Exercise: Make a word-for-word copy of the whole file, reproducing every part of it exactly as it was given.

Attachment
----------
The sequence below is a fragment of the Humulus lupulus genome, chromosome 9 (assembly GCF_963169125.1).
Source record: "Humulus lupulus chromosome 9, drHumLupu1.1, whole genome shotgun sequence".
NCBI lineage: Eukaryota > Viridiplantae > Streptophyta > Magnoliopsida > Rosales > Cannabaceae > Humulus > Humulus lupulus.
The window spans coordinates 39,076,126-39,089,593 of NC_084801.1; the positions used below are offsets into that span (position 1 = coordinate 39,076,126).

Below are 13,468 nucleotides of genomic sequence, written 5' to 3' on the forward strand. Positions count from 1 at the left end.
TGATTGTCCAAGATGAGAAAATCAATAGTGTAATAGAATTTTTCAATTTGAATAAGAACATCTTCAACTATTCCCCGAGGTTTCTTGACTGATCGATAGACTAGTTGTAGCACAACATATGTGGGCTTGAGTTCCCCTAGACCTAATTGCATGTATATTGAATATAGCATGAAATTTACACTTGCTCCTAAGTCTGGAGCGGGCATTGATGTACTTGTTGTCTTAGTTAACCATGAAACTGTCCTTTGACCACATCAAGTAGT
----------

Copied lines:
The sequence below is a fragment of the Humulus lupulus genome, chromosome 9 (assembly GCF_963169125.1).
Source record: "Humulus lupulus chromosome 9, drHumLupu1.1, whole genome shotgun sequence".
NCBI lineage: Eukaryota > Viridiplantae > Streptophyta > Magnoliopsida > Rosales > Cannabaceae > Humulus > Humulus lupulus.
The window spans coordinates 39,076,126-39,089,593 of NC_084801.1; the positions used below are offsets into that span (position 1 = coordinate 39,076,126).

Below are 13,468 nucleotides of genomic sequence, written 5' to 3' on the forward strand. Positions count from 1 at the left end.
TGATTGTCCAAGATGAGAAAATCAATAGTGTAATAGAATTTTTCAATTTGAATAAGAACATCTTCAACTATTCCCCGAGGTTTCTTGACTGATCGATAGACTAGTTGTAGCACAACATATGTGGGCTTGAGTTCCCCTAGACCTAATTGCATGTATATTGAATATAGCATGAAATTTACACTTGCTCCTAAGTCTGGAGCGGGCATTGATGTACTTGTTGTCTTAGTTAACCATGAAACTGTCCTTTGACCACATCAAGTAGT